Oil and gas will remain the key to global energy for decades

Chief executive of giant producer Saudi Aramco stated on Monday that oil and gas will continue to be the center of the world’s supply of energy for decades to come, in order to urge the market players to ensure energy security by bolstering faltering investment.

Oil major bosses and energy ministers will be meeting at the World Petroleum Congress in Istanbul, which started yesterday, with the outlook clouded by the low price of crude oil, currently trading at around US$45 a barrel compared with a peak of over US$145 in 2008.

This has driven down investment to record lows, while oil majors are also grappling with the new importance of unconventional sources like shale and renewables.

The decision announced last week by Volvo to phase out production of petrol-only cars from 2019 in favor of electric has also raised concern among the key players in the industry.

The chief of the Saudi Arabian energy giant, Amin Nasser, said that there is “widespread agreement” that even as the world moves to greater use of renewables over fossil fuels, “petroleum will continue to be the heart of the energy mix.”

He said that while “expectations for alternatives are through the roof,” history shows that energy transitions to different sources tend to be “long and complex processes”.

“The renewables still have major challenges, they do not compete with oil. It takes a long time for new fuels to seize market share,” he said, noting that electric cars would also still need time to take off.

With the global economy forecast to grow sharply as populations increase, he said it is a “mistaken assumption that alternatives will be rapidly deployed”.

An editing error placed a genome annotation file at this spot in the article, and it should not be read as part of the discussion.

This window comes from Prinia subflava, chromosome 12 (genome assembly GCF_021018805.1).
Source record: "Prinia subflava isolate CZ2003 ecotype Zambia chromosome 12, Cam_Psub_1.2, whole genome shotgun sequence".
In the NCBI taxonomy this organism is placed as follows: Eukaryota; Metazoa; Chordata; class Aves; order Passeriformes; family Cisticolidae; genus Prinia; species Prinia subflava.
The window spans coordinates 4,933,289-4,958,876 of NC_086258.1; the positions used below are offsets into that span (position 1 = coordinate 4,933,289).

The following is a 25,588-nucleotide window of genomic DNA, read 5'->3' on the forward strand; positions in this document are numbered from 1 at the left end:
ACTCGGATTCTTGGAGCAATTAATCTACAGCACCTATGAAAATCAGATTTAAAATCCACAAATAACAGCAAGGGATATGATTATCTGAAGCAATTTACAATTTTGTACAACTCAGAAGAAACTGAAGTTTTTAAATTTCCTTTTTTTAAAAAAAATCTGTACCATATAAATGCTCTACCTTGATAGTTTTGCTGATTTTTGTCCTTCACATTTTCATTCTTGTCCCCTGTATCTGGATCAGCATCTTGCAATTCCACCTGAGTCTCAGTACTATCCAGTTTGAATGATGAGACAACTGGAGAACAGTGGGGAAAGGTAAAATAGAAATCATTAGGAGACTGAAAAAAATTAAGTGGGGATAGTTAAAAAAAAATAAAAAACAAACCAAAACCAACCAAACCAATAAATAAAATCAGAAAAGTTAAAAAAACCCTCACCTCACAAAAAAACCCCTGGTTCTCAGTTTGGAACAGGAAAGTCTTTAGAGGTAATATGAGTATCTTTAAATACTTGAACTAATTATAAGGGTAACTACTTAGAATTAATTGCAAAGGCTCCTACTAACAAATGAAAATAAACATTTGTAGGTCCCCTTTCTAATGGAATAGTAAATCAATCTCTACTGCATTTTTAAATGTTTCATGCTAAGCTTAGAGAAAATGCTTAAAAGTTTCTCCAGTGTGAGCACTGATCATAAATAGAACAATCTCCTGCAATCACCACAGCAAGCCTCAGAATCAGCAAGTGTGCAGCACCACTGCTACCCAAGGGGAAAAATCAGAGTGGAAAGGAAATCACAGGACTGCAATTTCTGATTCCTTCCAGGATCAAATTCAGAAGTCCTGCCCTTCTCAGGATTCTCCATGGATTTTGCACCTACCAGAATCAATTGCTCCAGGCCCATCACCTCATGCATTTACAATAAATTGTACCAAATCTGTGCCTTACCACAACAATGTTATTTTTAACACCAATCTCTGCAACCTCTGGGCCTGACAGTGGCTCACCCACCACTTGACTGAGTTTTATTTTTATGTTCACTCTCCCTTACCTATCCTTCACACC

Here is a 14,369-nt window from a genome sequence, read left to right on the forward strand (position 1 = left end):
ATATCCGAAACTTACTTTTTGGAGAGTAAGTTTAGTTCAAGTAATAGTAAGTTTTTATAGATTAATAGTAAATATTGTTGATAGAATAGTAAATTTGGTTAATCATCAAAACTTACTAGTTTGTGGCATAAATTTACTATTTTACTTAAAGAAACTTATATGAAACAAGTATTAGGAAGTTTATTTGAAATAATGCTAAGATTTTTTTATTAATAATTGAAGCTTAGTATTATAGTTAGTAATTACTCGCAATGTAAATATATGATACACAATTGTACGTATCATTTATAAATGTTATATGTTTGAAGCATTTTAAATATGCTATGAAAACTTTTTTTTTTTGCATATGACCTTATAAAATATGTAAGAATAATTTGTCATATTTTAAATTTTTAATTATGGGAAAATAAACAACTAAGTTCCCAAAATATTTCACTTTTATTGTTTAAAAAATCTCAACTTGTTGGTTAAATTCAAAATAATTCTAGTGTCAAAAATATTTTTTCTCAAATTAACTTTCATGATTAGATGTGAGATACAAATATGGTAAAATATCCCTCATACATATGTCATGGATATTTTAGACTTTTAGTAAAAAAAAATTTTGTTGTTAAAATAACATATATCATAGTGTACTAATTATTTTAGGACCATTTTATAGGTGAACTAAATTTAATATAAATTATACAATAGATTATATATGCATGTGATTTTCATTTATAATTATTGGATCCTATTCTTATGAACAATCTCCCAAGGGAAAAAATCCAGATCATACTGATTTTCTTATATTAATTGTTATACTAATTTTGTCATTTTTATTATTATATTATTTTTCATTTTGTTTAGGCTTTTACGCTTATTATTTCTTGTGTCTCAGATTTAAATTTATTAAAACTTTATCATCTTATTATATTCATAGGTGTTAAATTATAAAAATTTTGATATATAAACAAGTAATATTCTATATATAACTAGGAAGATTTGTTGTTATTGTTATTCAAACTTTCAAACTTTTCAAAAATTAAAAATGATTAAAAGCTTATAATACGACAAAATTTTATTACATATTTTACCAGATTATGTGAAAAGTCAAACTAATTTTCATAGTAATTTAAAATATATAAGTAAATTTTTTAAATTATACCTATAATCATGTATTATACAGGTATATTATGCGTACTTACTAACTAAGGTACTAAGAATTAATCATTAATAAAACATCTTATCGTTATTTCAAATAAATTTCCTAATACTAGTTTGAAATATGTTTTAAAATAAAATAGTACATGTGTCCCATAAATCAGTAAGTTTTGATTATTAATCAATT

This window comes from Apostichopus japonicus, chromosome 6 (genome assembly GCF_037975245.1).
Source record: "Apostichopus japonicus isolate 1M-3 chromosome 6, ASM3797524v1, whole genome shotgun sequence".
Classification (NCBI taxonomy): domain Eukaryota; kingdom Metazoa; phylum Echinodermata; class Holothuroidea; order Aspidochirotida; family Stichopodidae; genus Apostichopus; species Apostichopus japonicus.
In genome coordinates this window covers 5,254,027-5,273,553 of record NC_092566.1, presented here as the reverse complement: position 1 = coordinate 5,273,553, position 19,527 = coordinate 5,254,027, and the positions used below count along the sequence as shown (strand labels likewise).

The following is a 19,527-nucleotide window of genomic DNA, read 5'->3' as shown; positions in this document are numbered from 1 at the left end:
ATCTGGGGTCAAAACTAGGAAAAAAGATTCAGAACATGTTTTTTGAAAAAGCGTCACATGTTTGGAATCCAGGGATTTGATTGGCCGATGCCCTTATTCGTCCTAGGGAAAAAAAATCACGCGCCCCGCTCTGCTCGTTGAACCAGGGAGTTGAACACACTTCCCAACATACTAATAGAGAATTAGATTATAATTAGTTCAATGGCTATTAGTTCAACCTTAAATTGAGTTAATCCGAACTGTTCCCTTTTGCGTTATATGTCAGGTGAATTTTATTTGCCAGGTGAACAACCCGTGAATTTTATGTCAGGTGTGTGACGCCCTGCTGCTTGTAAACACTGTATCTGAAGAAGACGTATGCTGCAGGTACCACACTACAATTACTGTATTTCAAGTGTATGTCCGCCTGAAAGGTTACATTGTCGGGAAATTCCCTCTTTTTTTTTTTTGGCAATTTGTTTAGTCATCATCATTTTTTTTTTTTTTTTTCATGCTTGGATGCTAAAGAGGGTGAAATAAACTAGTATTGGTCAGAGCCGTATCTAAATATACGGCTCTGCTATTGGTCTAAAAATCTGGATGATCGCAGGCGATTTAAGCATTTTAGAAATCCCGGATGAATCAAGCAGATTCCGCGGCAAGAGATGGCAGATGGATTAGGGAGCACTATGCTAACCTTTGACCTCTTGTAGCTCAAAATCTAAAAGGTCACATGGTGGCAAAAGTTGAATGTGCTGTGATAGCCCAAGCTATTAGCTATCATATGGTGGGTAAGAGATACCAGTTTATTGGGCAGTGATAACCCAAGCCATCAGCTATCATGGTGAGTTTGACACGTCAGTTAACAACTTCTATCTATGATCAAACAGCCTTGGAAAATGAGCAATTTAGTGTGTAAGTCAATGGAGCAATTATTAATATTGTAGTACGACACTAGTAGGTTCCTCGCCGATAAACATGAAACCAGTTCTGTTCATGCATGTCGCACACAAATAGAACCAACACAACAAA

“Rising demand for all sources of energy – with oil and gas at the heart of the mix – will be the reality for decades to come,” he said.


But he warned that the tens of billions of dollars lost in deferred and cancelled investment since the current spate of low oil prices began, risking to harm consumers in the long-run.

“Financial investors are shying away from making much-needed investment,” Nasser said, warning that without higher investment levels “energy transition and energy security may be fatally compromised.”

“New discoveries are also on a major downward trend,” Nasser added, urging industry players to create a “compelling narrative” for increased investment.

The decline has blown a major hole in the budgets of key OPEC and non-OPEC producers, reliant on robust oil prices for healthy finances.

Nasser confirmed that to counter the sliding investment trend, Saudi Aramco plans to invest some US$300 billion in the coming years and was also looking at diversifying its own business.

“The continuing market volatility is a powerful reminder that we must transform our own business model,” he said.

Nasser said that by 2030 Saudi Arabia should be “nothing less than a powerhouse” for solar power and Aramco would play a full part in this.

The chief executive of Royal Dutch Shell, Ben van Beurden, said the sector faced a huge challenge in the years to come, needing to meet “higher energy demands for a growing population” while also reducing greenhouse emissions in line with the Paris Agreement on combating climate change.

He called out the fact that “huge advances” in the field of renewables with costs were predicted to fall further for wind and solar energy.